A Residency for Teachers
My husband Jasen is an oncology pharmacist. I am a teacher. He goes to work carrying hope that his patients will have a future that lasts just a little longer. I go to work carrying hope that I can last just a little longer so that my students will have a future. More often than not, it feels like the stresses of our careers could not be any more different. Then Jasen and I discuss, “what does it mean to be a professional learner?” and we find common ground.
As a PharmD graduate from Washington State University-go Cougs!-Jasen was trained to be a critical thinker and a pursuer of new knowledge. When he graduated after seven years of higher education, he chose to spend a year in residency. He has pursued and been awarded, not one, but two national board certifications. From him I have learned the power of seeking ongoing, job-embedded learning opportunities. I’ve often asked myself, what can the teaching profession learn from medical professionals like Jasen?
Others in education have reflected on this same question. I believe they have found an answer–the studio residency.
What is a studio residency?
A studio residency is best described as time, “set aside for you and an expert coach to develop your professional skills” (Boatright, et al.). Teachers “in residency” work together with the coach and other resident teachers to move through three stages of learning:
- Pre-observation discussion and planning
- Teaching and observation
- Post-observation debrief
We are fortunate in Camas School District to have a progressive administration that recognizes and supports teacher leadership. At Skyridge Middle School, the studio residency model was adapted to meet our faculty’s needs by replacing the expert coach with the expertise of our teachers, Teacher Learning Leaders, and TOSAs, who work with each PLC. While in residency with my PLC, I studied, planned, taught, observed, debriefed, and retaught multiple lessons this year. As a result, my instructional practice has shifted and grown.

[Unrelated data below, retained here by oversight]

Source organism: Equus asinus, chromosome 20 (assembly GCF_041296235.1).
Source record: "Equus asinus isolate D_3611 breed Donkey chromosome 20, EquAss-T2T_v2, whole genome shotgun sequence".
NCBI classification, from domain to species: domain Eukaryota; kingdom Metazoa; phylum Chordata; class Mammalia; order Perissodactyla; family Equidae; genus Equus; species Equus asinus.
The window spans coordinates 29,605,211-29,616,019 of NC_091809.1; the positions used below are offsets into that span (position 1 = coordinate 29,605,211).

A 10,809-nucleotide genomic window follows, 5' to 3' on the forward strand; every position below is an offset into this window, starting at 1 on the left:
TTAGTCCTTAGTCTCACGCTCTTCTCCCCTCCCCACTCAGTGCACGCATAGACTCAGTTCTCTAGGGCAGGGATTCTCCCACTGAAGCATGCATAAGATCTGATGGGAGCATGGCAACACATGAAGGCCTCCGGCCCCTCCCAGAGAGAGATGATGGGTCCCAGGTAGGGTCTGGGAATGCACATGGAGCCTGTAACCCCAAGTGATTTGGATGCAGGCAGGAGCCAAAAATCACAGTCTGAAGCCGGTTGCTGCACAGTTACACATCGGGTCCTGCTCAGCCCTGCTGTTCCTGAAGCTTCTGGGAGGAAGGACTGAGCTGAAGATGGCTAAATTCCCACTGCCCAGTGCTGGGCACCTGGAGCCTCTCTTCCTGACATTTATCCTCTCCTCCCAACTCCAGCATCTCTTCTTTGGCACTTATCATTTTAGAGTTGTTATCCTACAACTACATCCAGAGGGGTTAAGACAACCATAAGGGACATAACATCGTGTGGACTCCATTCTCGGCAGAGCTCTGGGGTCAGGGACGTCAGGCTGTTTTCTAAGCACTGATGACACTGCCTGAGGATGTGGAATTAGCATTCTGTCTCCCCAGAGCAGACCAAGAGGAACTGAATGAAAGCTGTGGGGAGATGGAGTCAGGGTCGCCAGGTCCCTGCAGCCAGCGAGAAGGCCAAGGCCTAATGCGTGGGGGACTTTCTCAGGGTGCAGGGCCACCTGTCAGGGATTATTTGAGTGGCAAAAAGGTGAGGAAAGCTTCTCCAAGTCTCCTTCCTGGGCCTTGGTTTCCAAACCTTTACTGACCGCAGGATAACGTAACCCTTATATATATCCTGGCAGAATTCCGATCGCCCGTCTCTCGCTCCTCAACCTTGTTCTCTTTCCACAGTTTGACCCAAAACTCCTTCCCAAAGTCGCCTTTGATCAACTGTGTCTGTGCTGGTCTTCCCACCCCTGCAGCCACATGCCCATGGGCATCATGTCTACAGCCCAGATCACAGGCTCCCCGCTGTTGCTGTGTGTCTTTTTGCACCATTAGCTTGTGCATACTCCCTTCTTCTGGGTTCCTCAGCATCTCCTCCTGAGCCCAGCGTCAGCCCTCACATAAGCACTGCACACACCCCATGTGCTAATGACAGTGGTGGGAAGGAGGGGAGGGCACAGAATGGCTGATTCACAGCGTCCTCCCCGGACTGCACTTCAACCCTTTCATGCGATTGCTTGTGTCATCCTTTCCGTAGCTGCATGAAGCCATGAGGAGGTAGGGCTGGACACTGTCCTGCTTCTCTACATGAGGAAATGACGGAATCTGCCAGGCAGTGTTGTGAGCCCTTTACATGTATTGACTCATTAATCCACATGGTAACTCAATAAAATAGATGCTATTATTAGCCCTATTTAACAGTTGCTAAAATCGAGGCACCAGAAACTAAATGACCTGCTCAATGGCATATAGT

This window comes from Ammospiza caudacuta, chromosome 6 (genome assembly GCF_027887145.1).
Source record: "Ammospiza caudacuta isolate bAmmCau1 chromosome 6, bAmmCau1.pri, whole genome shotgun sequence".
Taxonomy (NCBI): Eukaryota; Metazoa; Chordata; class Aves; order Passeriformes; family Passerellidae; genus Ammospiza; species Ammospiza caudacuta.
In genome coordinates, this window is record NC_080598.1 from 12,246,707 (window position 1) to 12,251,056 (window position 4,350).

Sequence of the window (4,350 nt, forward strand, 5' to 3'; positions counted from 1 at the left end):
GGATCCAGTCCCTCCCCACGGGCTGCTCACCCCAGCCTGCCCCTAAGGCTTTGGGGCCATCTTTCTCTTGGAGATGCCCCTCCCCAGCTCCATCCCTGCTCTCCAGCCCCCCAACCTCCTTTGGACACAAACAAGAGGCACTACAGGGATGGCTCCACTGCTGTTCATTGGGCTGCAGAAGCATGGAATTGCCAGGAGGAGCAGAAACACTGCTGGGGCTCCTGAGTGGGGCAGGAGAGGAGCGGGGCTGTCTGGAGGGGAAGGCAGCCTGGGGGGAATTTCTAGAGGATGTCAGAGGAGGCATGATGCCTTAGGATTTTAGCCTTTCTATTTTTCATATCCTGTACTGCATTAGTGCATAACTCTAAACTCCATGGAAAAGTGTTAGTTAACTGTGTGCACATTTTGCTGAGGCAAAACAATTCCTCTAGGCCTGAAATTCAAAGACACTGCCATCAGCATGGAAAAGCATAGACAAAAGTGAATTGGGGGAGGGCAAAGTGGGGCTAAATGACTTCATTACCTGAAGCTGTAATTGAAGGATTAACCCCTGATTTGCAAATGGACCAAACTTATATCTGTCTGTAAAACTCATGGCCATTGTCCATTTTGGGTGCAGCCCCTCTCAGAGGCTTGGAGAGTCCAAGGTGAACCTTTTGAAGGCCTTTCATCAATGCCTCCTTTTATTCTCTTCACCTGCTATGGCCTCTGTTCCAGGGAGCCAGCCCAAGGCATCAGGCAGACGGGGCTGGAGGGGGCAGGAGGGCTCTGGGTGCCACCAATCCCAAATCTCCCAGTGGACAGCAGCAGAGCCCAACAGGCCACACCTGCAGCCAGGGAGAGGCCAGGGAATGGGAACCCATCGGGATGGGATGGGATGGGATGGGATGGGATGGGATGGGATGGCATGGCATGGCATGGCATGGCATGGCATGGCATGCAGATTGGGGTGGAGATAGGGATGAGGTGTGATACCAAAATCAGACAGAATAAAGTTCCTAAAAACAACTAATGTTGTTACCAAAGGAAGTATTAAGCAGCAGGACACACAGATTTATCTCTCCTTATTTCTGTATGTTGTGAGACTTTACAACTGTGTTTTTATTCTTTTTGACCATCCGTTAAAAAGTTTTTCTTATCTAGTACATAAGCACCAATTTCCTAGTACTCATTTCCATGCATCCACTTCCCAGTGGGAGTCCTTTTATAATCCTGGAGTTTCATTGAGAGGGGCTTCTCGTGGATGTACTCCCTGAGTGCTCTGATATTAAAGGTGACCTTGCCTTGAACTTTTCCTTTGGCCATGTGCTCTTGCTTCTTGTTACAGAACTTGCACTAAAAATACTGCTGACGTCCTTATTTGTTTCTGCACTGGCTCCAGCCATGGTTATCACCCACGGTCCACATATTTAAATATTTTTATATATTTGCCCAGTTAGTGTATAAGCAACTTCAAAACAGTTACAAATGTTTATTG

What does a studio residency look like at Skyridge Middle School? Does it work?
Rather than tell you, let me show you…
What are the benefits of this model?
Unlike other types of professional development, studio residencies are not a new program, they are a mindset that puts leadership and self-improvement in the hands of teachers.
Peer observation is nothing new to the teachers in Camas School District and other districts throughout Washington State. Observational rounds and learning walks have helped to open doors and break down walls in schools from Seattle to Spokane. Why then should your staff join ours and move toward the study residency model to further school-wide professional learning? Boatrigth and Gallucci claim that the studio residency model sets itself apart from other professional learning models by providing job-embedded opportunities to have:
- hands on experience with real students and real problems of teaching practices
- time for teachers to be released from their everyday responsibilities
- external instructional expertise as well as teachers’ own knowledge about practice
- ongoing participation form building and district leaders
- sustained participation with a group of people over several sessions a year
The job-embedded nature of these professional learning experiences increases the likelihood that teachers will be able to transfer what they learn into their own classroom practices (Boatright, et al.).
A big thanks to my stars–Grade 8 ELA PLC members: Alison Abney, Tonia Albert,Lesa Blanchard, Nancy Koty, Jeanette Romano, and Melanie Weakley–you have all inspired me with your selfless collaborative spirit. Skyridge Middle School TOSA, Stephen Roiko, by guiding us through our studio residencies, you have transformed professional learning in our school. And of course, our Skyridge Principal Aaron Smith who pays the bills, makes all the tough decisions, and produces one heck of yearly variety show… Loretta Lynn would be proud.
When I am not pondering problems of practice like this, I spend my free time wandering the woods, cycling the streets, and disconnecting to be present in the moment with those I love.